While the words “generally” and “usually” imply that the Province allows at least some private prosecutions to proceed, in practice this is not the case. To our knowledge, all provincial private prosecutions in B.C. are stayed by the Crown.
Thus, the government’s decision to stay the charges against Mount Polley Mining Corporation wasn’t an exception: it’s the rule.
Call for change
B.C.’s private prosecutions policy needs to change. It is deeply disturbing, as Premier Horgan said, that no charges were laid under provincial laws over the largest mining disaster in Canadian history.
It is equally disturbing that when Bev stepped forward to hold MPMC accountable, the province wouldn’t allow the prosecution to proceed.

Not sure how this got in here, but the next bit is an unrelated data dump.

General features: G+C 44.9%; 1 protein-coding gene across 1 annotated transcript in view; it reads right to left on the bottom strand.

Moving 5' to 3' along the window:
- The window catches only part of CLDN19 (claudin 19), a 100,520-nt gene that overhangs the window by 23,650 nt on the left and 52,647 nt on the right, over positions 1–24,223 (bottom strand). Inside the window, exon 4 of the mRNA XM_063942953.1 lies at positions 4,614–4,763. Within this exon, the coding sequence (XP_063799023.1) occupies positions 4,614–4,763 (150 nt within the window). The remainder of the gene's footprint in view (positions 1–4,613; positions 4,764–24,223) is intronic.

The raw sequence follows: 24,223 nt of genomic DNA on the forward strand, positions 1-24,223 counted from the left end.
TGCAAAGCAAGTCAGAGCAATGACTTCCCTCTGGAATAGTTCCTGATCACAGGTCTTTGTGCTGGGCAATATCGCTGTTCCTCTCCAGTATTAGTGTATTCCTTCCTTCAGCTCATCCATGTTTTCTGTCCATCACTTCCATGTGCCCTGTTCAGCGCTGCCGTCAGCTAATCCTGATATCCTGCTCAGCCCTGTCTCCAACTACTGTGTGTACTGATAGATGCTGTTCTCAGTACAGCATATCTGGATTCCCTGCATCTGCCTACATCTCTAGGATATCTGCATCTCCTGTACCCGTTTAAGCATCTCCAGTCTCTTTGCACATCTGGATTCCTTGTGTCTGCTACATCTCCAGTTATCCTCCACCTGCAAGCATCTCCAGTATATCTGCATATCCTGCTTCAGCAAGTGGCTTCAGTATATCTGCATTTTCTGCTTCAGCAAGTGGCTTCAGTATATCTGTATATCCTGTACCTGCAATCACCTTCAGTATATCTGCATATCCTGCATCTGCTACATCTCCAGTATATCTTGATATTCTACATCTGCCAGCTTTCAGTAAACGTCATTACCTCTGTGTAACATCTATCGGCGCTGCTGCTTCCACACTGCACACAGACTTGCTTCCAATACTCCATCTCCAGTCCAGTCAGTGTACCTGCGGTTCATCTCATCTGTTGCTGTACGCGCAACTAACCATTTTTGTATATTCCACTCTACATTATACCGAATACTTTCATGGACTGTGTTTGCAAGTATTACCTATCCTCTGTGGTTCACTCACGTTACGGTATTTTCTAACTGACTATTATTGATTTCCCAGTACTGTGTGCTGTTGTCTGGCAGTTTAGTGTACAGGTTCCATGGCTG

Private prosecutions safeguard important constitutional values, and a policy that effectively blocks them from proceeding undermines public confidence in the law—particularly in a province that hasn’t been enforcing its environmental laws.
Obviously we think the government should be enforcing its own laws, but in the absence of strong enforcement it’s also important to have a policy that allows individuals to step in when needed.
The federal government and the government of Ontario have policies that allow private prosecutions with merit to proceed; we should be looking at those policies and reforming our own, to ensure that British Columbians have the ability to hold environmental offenders to account.